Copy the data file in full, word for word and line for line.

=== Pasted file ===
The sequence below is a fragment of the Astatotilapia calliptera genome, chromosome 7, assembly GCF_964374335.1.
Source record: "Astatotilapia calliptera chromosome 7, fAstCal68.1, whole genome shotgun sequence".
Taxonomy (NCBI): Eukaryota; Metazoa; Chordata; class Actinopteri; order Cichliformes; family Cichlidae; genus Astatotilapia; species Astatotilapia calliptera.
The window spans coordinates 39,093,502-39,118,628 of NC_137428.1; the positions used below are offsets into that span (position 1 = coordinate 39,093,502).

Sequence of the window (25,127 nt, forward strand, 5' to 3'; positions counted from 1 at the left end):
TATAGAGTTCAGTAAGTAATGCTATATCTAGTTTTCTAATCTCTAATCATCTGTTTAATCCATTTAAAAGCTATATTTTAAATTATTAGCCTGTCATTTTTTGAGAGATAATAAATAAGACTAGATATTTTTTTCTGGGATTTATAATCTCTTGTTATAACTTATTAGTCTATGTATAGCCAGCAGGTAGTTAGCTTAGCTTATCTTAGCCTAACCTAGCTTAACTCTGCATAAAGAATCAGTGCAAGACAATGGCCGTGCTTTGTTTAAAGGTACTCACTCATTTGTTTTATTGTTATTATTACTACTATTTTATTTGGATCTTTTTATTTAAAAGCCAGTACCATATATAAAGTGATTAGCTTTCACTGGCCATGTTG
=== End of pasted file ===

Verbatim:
The sequence below is a fragment of the Astatotilapia calliptera genome, chromosome 7, assembly GCF_964374335.1.
Source record: "Astatotilapia calliptera chromosome 7, fAstCal68.1, whole genome shotgun sequence".
Taxonomy (NCBI): Eukaryota; Metazoa; Chordata; class Actinopteri; order Cichliformes; family Cichlidae; genus Astatotilapia; species Astatotilapia calliptera.
The window spans coordinates 39,093,502-39,118,628 of NC_137428.1; the positions used below are offsets into that span (position 1 = coordinate 39,093,502).

Sequence of the window (25,127 nt, forward strand, 5' to 3'; positions counted from 1 at the left end):
TATAGAGTTCAGTAAGTAATGCTATATCTAGTTTTCTAATCTCTAATCATCTGTTTAATCCATTTAAAAGCTATATTTTAAATTATTAGCCTGTCATTTTTTGAGAGATAATAAATAAGACTAGATATTTTTTTCTGGGATTTATAATCTCTTGTTATAACTTATTAGTCTATGTATAGCCAGCAGGTAGTTAGCTTAGCTTATCTTAGCCTAACCTAGCTTAACTCTGCATAAAGAATCAGTGCAAGACAATGGCCGTGCTTTGTTTAAAGGTACTCACTCATTTGTTTTATTGTTATTATTACTACTATTTTATTTGGATCTTTTTATTTAAAAGCCAGTACCATATATAAAGTGATTAGCTTTCACTGGCCATGTTG